ROMANS: All right. Breaking overnight: the three-year search for missing Malaysia Flight 370 has now been suspended. In a joint statement, Australia, China and Malaysia led the search. Despite the best science, best cutting edge technology. They have been unable to locate that aircraft. MH370 vanished 2014 over the Indian Ocean en route from Kuala Lumpur to Beijing with 239 people in board.

In response, the MH370 family support group Voice 370 issued its own statement saying, "In our view, extending the search to the area defined by the experts is an inescapable duty owed to the flying public in the interest of aviation safety. Commercial planes cannot just be allowed to disappear without a trace."

BERMAN: It's got to be so hard for those families. They have nothing. Despite the fact that debris is now washing up on the coast of Africa.

All right. Seven months after the deadly attack at the nightclub in Orlando, the attacker's wife is now facing charges. Why did the authorities finally decide to pursue criminal action?


[04:15:47] ROMANS: It took seven months, but federal prosecutors believe they now have enough evidence to charge the wife of Omar Mateen, the gunman who killed 49 people at the Pulse nightclub in Orlando. On Monday, the FBI arrested Noor Salman at her home in northern California in connection with that attack.

The police chief in Orlando telling CNN her arrest was a long time coming.


JOHN MINA, ORLANDO POLICE CHIEF: There's no doubt in my mind based on the information that I knew and I received from the FBI for the past seven months that she knew, that she knew aided and she could have prevented this tragedy.


ROMANS: Noor Salman is expected to make her initial appearance in federal court this morning. We get more from CNN justice correspondent Pamela Brown. (BEGIN VIDEOTAPE)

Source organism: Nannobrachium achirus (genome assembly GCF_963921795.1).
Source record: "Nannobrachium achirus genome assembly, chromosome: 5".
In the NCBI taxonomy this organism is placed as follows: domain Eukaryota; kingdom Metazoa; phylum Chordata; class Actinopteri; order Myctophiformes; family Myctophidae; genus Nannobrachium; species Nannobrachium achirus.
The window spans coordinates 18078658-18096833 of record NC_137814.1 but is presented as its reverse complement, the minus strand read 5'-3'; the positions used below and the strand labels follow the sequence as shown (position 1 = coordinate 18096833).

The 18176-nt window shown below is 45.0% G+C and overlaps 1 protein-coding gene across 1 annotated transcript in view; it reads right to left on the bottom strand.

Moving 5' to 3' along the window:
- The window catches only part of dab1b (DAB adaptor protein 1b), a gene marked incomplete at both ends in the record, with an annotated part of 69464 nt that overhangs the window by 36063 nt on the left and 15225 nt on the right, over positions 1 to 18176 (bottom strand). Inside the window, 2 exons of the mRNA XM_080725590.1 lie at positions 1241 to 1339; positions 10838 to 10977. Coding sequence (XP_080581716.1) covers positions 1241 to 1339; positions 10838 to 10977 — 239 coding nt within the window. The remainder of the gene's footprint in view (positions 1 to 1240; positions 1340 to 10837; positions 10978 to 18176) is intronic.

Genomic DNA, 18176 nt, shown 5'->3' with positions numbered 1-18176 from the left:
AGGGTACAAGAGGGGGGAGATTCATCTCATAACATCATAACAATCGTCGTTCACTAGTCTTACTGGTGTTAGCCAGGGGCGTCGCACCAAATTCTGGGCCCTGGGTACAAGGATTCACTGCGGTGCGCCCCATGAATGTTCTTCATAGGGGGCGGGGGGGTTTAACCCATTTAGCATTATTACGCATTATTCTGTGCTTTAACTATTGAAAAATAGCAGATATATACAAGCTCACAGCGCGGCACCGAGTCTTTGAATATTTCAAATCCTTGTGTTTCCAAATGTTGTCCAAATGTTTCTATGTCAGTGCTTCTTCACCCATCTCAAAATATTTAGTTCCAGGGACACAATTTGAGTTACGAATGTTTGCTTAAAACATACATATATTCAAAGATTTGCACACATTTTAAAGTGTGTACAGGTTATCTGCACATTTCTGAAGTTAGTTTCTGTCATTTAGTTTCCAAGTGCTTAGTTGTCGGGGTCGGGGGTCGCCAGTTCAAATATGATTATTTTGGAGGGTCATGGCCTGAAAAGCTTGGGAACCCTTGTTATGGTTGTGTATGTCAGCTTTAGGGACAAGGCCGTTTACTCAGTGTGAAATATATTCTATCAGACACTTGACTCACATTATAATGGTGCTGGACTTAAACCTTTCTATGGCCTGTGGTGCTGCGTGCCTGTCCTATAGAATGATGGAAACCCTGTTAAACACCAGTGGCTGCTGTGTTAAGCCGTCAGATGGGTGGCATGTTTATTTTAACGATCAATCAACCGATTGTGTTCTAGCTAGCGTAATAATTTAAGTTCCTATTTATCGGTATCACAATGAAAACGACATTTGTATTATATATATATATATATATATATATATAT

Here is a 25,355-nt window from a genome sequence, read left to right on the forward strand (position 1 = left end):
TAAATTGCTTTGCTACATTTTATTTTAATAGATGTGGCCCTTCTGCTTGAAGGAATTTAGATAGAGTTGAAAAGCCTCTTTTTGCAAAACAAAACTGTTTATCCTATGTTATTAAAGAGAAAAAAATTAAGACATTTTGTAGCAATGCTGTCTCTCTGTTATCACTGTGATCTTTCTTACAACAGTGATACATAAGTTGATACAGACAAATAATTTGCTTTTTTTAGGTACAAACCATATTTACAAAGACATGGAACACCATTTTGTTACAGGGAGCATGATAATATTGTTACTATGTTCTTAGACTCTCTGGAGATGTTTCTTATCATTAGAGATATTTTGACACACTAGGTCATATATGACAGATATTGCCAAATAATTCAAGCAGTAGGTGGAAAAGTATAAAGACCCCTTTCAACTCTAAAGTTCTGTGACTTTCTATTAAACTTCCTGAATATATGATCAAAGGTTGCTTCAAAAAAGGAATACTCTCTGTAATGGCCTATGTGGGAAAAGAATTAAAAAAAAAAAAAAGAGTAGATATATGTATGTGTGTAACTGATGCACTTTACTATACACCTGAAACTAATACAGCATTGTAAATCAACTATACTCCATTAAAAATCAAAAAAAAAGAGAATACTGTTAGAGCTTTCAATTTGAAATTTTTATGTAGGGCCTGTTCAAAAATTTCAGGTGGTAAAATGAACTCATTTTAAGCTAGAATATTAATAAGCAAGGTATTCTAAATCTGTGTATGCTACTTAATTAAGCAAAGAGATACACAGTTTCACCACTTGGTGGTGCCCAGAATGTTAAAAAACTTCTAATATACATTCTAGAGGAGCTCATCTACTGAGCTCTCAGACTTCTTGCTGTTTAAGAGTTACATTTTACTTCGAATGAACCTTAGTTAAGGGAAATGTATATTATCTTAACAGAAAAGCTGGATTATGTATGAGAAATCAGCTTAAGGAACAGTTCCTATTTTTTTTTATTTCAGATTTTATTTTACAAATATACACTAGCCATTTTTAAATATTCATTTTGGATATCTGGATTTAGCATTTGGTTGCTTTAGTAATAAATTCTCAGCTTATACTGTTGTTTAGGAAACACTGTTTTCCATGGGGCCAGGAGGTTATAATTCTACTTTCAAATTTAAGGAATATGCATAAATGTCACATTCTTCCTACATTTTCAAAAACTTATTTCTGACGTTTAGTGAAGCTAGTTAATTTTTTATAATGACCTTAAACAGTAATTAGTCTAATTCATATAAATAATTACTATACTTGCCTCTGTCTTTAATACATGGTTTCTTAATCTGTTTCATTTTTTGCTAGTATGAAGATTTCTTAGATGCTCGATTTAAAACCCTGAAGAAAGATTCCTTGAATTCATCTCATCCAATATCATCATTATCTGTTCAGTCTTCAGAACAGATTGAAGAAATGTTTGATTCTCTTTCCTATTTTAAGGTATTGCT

PAMELA BROWN, CNN JUSTICE CORRESPONDENT: Well, good morning, John and Christine. We have learned investigators have pressed federal charges after the seven-month investigation. Obstruction of justice and aiding and abetting her husband in part based on what Noor Salman told investigators and her story not standing up to the facts, according to officials we've spoken with.

We learned she allegedly told investigators her husband, Omar Mateen, the man responsible for the deadly rampage at Orlando's Pulse nightclub was violent and abusive to her and at times she feared for her life. But law enforcement officials say she was complicit in other actions by her own free will based on evidence uncovered in this investigation. And officials tell us that she accompanied Mateen to potential targets in the weeks before the attacks. She went with him to buy the guns used in the attack. She initially told investigators, though, that she didn't know of her husband's specific plans and what he wanted to do at Pulse nightclub.

Officials also tell us Mateen put documents, including his life insurance policy in her name before the attack and bought her expensive piece of jewelry just before the shooting. And the night before the shooting, she saw him leave the house upset with guns in his bag, but didn't call authorities.

During the three-hour massacre, officials say the two allegedly exchanged text messages and Salman repeatedly called her husband.

Salman's attorneys released a statement saying, "Noor Salman had no foreknowledge nor could she predict what Omar Mateen intended to do that tragic night. Noor has told her story of abuse at his hands. We believe it is misguided and wrong to prosecute her and that it dishonors the memories of the victims to punish an innocent person" -- John and Christine.

BERMAN: All right. Pamela Brown, thanks so much.

All right. The last man to walk on the moon, a great American pioneer, has died. Astronaut Gene Cernan, one of a dozen astronauts to walk on the moon. He took the final steps as commander of the Apollo 17 mission in December of 1972.


GENE CERNAN, U.S. ASTRONAUT: I would like history to record that America's challenge of today has forged man's destiny of tomorrow.


BERMAN: Shame to have never gone back all that time ago.

ROMANS: Forty-four years.

BERMAN: Forty-four years. Gene Cernan, also just one of three astronauts who went to the moon twice, not walk on the moon but went to the moon, Apollo 10. He actually piloted the landing aircraft about eight miles off the surface.

His family says he died following ongoing health issues. They say his passion for space exploration never waned. Gene Cernan was 82 years old.